Like many islands in the Caribbean it is hard to trace the early settlers of Saint Lucia. But there is enough evidence to say that a group known as the Arawaks from norther South America were early arrivals sometime around 200 A.D.
They were driven out, killed or assimilated by the more aggressive Caribs who arrived around 800 A.D. and settled in calling the island Hewanarau. The Caribs were long settled when the first Europeans arrived sometime around the 16th or 17th Century and, although there are many claims from different European powers, we do know that the Dutch set up a camp on the island in 1600.
From there the history of Saint Lucia is one of settlement, eviction and re-settlement by Dutch, French and English settlers. The English came in 1639 but their expedition was wiped out by the aggressive and clever Caribs. The French arrived in 1643 and established a settlement but in 1664 the English tried again only to be wiped out by disease within a couple of years.
By 1666 the French West India Company had taken over and started the development of the sugar industry. By 1674 the island was declared a French crown colony a dependency of Martinique, their centre of power in the Caribbean. Throughout the next hundred years both the French and English held the island and grew the sugar trade on the back of slave labour.
After the French revolution, around 1799, many slaves on the plantations were freed and, after a further attempt by the British to take control, a group of freed slaves known as the Brigands forced out the British invaders and slave-owners. In 1803, the British finally regained control of the island and restored slavery until it was abolished in 1834.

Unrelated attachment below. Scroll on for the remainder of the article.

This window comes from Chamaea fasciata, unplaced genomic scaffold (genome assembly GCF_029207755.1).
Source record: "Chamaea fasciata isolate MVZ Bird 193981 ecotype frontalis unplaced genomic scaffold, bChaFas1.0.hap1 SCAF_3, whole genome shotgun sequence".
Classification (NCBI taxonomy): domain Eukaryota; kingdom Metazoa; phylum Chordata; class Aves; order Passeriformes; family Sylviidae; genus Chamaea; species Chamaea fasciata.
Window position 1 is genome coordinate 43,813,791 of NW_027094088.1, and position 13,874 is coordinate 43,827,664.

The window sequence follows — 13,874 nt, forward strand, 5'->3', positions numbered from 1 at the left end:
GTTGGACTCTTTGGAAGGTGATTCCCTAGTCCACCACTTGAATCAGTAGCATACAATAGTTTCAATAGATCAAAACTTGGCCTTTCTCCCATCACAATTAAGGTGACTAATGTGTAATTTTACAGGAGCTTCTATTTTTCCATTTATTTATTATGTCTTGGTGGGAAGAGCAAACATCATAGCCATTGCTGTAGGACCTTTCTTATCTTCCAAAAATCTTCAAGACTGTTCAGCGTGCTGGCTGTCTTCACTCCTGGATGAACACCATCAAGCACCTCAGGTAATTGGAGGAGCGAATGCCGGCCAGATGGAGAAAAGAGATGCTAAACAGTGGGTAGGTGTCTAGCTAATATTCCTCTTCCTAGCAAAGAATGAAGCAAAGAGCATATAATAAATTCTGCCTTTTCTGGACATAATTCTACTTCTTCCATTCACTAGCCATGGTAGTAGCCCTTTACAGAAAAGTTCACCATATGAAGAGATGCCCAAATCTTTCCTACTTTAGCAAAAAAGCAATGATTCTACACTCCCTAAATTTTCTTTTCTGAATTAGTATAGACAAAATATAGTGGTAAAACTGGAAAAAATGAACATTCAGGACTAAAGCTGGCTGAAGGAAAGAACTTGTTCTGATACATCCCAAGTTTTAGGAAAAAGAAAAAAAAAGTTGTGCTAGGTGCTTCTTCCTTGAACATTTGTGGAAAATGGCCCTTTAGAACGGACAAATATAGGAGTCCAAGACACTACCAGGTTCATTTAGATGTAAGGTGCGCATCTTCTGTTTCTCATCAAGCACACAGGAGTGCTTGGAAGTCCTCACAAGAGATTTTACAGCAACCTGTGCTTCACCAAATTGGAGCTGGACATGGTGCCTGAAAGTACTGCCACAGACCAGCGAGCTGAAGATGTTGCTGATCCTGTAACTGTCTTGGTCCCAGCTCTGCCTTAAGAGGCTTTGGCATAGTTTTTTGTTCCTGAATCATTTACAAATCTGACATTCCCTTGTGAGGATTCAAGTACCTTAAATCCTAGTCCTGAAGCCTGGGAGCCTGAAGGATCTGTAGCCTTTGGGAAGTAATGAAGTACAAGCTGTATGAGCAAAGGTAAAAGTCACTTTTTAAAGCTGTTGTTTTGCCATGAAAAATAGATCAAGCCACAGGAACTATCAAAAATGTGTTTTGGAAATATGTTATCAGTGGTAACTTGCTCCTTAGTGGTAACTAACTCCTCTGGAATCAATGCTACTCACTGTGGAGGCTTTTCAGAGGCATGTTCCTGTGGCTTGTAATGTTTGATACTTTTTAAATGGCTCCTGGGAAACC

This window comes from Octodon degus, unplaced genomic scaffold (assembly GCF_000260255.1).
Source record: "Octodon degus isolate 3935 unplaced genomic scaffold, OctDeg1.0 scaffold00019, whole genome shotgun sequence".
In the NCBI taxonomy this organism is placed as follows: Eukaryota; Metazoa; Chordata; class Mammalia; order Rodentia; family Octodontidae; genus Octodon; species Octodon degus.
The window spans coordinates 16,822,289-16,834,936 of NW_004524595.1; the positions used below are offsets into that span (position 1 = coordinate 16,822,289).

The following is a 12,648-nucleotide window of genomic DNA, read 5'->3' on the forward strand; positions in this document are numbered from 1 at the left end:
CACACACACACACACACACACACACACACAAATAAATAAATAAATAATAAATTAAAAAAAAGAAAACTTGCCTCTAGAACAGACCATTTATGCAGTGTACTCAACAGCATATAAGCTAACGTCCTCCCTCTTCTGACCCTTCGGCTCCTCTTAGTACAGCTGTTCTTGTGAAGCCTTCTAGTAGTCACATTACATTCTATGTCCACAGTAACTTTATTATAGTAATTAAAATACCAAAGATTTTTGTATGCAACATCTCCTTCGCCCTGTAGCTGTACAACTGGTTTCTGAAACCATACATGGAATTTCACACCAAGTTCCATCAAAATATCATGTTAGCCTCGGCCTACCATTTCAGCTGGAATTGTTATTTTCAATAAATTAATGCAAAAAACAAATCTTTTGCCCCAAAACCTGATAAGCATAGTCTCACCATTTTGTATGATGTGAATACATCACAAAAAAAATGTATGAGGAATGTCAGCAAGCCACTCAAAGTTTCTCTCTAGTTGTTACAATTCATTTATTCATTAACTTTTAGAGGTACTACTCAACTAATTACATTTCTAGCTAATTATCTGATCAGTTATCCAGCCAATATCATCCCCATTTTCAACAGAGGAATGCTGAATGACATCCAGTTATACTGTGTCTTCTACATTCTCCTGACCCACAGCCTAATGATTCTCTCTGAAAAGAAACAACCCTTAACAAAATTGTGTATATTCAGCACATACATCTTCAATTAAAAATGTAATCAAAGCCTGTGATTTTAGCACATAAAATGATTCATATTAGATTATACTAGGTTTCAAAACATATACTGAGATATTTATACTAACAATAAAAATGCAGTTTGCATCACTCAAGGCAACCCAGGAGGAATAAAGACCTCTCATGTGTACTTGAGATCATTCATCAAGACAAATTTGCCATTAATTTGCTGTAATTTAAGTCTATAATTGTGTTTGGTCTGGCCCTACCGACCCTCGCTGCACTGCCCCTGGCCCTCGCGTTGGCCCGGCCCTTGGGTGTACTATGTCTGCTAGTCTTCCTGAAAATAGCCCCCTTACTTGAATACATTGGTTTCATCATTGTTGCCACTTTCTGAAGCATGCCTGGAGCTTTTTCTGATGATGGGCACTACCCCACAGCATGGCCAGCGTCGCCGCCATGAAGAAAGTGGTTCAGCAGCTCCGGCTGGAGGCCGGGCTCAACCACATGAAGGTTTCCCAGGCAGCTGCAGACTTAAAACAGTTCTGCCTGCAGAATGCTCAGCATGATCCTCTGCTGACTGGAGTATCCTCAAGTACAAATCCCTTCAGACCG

From there Saint Lucia was incorporated into the British Windward Islands administration in 1838 and life settled down under British rule.
In 1924 a new constitution gave the island its first quasi-government and by 1951 universal adult suffrage had been introduced. By 1956 there was government by an executive Cabinet and in 1958 Saint Lucia joined the short-lived West Indies Federation. That body collapsed in 1962 and Saint Lucia, along with a number of other British dependencies joined in, what was called, associated statehood.
In 1967 Saint Lucia took control of all aspects of government except foreign affairs and defence and on 22nd February 1979 the country achieved full independence. The country still recognises Queen Elizabeth II as its titular head of state and is an active member of the Commonwealth.
The politics of the country has been dominated by two parties, the centre-left Saint Lucia Labour Party (SLP) and the centre-right United Workers Party (UWP). The SLP won the first elections after independence with 12 of the 17 seats in the House of Assembly but then the UWP won four elections in a row before being ousted in 1997. The SLP were back in charge until 2006 and since then the parties have taken it in turns to win elections with the most recent in 2016 when the UWP were back in charge.
Queen Elizabeth II is Head of State
Saint Lucia has a bicameral Parliament consisting of the Senate which has 11 seats (six members are appointed on the advice of the Prime Minister, three on the advice of the leader of the opposition, and two after consultation with religious, economic, and social groups) and the House of Assembly which has 17 members serving five year terms.
The Transparency International Corruption Perceptions Index (CPI) 2016 places Saint Lucia at joint 35th out of 176 countries with a CPI 2016 score of 60 (where 100 is least corrupt).